The US has also taken its first step in regulating AI. On October 30, US President signed an executive order (EO) on the safe, secure, and trustworthy development and use of AI. “Broadly summarized, the order directs various federal agencies and departments that oversee everything from housing to health to national security to create standards and regulations for the use or oversight of AI”, as was reported in an article published in Vox Media on October 31.
The EO includes various provisions that will generate both risks as well as opportunities for corporations. This necessitates corporate compliance and treasury teams to closely monitor development and deployment of AI technologies, ensuring that they adapt their strategies to align with the evolving landscape of AI standards and regulations, while prioritising security and privacy within their organizations to mitigate risk exposure and preserve brand reputation.
Need to take climate risk remarkably serious
The EIU white paper suggests that due to “Climate change as well as the El Niño climate pattern, 2024 is expected to be the hottest year ever recorded, resulting in threats to human health.”
The ongoing El Niño event is expected to last at least until April 2024, according to a new update from the World Meteorological Organization (WMO).
El Niño is characterised by warmer global temperatures that amplifies the potential for extreme weather and climate events such as heatwaves, drought, wildfires, heavy rain and floods in many regions, as per WMO.
“El Niño occurs on average every two to seven years, and typically last nine to 12 months. It is a naturally occurring climate pattern associated with warming of the ocean surface in the central and eastern tropical Pacific Ocean. But it takes place in the context of a climate being changed by human activities”, observes WMO.
Crop yields have already been negatively impacted by severe droughts and heatwaves, and the recurrence of El Niño may worsen weather events, resulting in “Record-high global temperatures in 2024. These disruptions, combined with geopolitical factors such as the collapse of a grain export deal between Russia and Ukraine, could put higher than expected operational stress on commodity-dependent industries, including agriculture, mining and manufacturing. If extreme weather events have a significant impact on production, this could lead to shortages, straining global supply chains and once again adding to upward inflationary pressures”, warns EIU.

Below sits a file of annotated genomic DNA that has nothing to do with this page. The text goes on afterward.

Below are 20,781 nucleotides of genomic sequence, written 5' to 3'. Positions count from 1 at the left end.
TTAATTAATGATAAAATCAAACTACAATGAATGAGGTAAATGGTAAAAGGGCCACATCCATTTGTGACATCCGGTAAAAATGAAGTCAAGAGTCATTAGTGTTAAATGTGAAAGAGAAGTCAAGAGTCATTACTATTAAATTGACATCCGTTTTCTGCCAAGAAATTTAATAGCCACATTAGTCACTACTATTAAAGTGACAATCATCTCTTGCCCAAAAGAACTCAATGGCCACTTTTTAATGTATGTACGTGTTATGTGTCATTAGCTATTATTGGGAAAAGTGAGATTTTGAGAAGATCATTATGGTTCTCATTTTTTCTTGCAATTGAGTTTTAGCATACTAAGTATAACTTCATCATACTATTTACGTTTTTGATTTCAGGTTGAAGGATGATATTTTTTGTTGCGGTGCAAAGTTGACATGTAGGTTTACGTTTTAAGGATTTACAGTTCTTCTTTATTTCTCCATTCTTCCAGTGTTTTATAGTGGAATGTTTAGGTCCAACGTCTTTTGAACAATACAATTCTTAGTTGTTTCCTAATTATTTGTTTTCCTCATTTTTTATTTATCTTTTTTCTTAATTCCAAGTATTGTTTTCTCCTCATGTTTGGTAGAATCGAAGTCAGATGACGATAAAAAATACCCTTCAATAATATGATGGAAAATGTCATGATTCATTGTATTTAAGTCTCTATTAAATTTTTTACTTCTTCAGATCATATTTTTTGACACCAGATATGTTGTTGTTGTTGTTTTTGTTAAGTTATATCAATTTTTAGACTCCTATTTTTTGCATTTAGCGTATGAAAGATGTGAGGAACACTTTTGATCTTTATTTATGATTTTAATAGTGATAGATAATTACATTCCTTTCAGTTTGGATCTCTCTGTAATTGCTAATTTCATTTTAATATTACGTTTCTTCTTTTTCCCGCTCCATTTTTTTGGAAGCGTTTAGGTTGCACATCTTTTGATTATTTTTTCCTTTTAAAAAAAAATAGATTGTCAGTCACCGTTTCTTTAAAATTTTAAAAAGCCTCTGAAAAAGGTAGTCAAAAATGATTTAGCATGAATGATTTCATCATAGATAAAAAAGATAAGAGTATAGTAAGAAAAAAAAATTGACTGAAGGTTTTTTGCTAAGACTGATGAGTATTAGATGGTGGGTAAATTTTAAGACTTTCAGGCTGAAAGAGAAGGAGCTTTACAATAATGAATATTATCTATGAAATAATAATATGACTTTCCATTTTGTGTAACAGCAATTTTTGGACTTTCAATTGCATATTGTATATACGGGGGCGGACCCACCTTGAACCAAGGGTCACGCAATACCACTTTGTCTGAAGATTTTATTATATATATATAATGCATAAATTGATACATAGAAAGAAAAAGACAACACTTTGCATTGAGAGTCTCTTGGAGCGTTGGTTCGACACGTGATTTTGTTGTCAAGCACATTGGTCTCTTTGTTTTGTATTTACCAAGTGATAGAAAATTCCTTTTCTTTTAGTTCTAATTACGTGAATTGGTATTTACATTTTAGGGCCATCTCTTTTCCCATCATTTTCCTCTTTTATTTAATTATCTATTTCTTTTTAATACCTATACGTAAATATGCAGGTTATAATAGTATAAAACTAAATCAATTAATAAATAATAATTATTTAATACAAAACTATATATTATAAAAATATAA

Among the different types of risks that corporate treasurers had to navigate in 2023, geopolitical cybersecurity, market, credit and liquidity were among the top risk concerns. Given that climate risk is likely to heighten in 2024 and can affect corporate balance sheets, it is not only imperative for their treasurers to engage in conversations about climate hazards, but also take climate vulnerabilities remarkably seriously. Incorporating climate-related risks into existing risk management systems will go a long way in making progress in this direction.
To conclude, the last few years have brought about several challenges for treasurers and finance chiefs. With geopolitical conflicts back in focus and uncertainty shrouding the global economy, it is equally important for treasury executives to be attentive to global interest rate movements, climate-related risks and extreme events, and key regulatory considerations encompassing AI, data, privacy, and competition,
Keeping tabs on these three aspects will help corporate treasury mitigate the potential threats and losses that can adversely impact their organization’s capital, earnings, value, and reputation in 2024 and beyond.
The only certainty in business is uncertainty, and approaching uncertainty with knowledge, curiosity, and information-driven actions will help organizations prepare for different outcomes. Companies and their treasury teams that invest more time and effort in monitoring and understanding the three key factors described in this article and follow it up with a preparedness plan are more likely to grow and thrive in the foreseeable future.